to go on a kick


Senior Member
Spain / Spanish
What does "to go on a kick" kick?

I give ya da context (not much usefull I would say):

...this works fine as long as everyone remembers that the labels do follow individual reality, rather than vice versa. Trouble comes when people go on a kick like Joseph Campbell and assume that the overall averages matter more than individual cases...
  • garryknight

    Senior Member
    UK, English
    As you said, the context doesn't help much. It could mean that Campbell "went off half-cocked", meaning that he didn't think about the subject enough or didn't gather enough information before making a decision about the data. But I think it's more likely to mean that he "did his own thing" or "he was on his hobbyhorse again" ("ya está otra vez con lo mismo" or "hace de las suyas") which is likely to lead to coercion or misinterpretation of the data.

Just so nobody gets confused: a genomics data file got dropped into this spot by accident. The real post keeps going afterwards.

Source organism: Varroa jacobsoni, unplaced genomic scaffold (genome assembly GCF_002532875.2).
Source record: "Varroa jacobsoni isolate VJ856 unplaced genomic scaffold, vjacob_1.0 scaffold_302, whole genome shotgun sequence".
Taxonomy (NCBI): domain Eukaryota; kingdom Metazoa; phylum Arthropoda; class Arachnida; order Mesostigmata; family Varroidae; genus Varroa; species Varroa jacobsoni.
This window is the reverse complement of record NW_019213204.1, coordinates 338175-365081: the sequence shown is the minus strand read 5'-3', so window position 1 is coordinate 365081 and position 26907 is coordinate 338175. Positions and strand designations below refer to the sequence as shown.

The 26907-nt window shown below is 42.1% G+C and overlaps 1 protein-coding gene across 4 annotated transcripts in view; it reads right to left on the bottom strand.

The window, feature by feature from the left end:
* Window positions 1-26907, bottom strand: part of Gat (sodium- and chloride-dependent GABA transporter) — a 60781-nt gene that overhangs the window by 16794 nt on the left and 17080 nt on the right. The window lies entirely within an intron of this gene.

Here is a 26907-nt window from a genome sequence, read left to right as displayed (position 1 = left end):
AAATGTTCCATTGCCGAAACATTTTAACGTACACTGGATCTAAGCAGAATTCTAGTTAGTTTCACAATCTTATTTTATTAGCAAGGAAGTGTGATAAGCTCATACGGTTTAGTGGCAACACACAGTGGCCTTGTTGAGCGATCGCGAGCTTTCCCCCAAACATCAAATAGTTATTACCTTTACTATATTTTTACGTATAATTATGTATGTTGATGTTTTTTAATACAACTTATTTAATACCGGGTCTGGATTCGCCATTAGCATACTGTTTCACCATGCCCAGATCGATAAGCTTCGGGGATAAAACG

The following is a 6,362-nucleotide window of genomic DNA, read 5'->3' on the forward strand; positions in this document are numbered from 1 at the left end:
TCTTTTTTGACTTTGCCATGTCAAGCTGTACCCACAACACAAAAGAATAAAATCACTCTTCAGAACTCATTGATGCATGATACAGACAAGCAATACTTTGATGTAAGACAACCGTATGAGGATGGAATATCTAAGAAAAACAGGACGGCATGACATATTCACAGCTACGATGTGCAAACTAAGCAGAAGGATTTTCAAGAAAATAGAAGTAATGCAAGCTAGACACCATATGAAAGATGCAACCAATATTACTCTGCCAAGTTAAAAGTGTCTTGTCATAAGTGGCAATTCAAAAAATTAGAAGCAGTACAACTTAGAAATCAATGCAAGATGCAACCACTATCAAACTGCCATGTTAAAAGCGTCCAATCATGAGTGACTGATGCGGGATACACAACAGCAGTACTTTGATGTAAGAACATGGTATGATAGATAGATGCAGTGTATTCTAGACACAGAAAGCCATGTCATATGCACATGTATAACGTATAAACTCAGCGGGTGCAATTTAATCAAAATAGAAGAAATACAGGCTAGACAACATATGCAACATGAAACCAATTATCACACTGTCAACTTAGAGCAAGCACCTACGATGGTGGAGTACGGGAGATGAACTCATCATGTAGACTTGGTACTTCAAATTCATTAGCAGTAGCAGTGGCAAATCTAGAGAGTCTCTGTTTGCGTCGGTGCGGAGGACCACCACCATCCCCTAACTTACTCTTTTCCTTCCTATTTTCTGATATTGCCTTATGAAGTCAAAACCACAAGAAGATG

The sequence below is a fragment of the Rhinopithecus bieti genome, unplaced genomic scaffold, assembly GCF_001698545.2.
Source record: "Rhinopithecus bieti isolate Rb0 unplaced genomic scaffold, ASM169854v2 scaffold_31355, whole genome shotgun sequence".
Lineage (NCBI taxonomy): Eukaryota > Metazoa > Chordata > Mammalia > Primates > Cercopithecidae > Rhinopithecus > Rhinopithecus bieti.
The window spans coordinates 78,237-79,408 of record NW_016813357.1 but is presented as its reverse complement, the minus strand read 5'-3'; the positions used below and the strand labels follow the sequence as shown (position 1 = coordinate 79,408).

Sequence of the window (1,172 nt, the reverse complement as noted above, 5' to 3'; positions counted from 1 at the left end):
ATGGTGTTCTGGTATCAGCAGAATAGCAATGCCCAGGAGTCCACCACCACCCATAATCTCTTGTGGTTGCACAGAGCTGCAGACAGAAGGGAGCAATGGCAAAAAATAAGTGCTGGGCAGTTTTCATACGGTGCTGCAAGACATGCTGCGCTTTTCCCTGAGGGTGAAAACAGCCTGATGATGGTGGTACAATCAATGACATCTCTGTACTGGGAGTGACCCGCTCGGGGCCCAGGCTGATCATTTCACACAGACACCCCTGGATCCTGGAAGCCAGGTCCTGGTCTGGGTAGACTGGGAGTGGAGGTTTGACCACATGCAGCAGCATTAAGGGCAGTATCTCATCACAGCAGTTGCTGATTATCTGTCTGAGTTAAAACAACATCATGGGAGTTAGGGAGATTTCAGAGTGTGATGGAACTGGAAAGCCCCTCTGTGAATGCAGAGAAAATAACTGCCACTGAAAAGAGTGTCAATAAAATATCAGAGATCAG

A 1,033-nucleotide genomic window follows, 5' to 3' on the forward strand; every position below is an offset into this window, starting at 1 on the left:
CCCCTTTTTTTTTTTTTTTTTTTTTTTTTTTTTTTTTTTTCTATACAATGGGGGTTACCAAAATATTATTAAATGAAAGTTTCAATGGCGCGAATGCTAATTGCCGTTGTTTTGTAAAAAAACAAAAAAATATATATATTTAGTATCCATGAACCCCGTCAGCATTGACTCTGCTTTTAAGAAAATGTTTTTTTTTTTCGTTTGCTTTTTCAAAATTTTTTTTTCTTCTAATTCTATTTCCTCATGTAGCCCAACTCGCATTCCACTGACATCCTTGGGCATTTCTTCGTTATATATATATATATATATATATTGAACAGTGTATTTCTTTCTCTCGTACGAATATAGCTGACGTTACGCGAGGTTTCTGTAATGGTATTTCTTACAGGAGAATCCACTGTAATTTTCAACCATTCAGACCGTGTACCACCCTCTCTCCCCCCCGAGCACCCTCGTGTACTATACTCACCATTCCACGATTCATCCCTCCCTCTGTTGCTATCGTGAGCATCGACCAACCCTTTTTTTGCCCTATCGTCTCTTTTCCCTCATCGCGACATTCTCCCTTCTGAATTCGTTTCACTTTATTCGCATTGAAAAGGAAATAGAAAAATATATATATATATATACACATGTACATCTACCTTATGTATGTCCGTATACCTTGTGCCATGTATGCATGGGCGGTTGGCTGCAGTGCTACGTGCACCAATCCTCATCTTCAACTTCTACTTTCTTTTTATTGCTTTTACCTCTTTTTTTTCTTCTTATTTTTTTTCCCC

By the way, when you mistype something you can edit your post. I can't remember exactly how you do it, but if you look at your own post you should see an "Edit" button you can click.


    USA - English
    There is also another meaning for this term. "Kick" has a lot of uses. For someone who gives up smoking, for example, they are said to have "kicked the habit."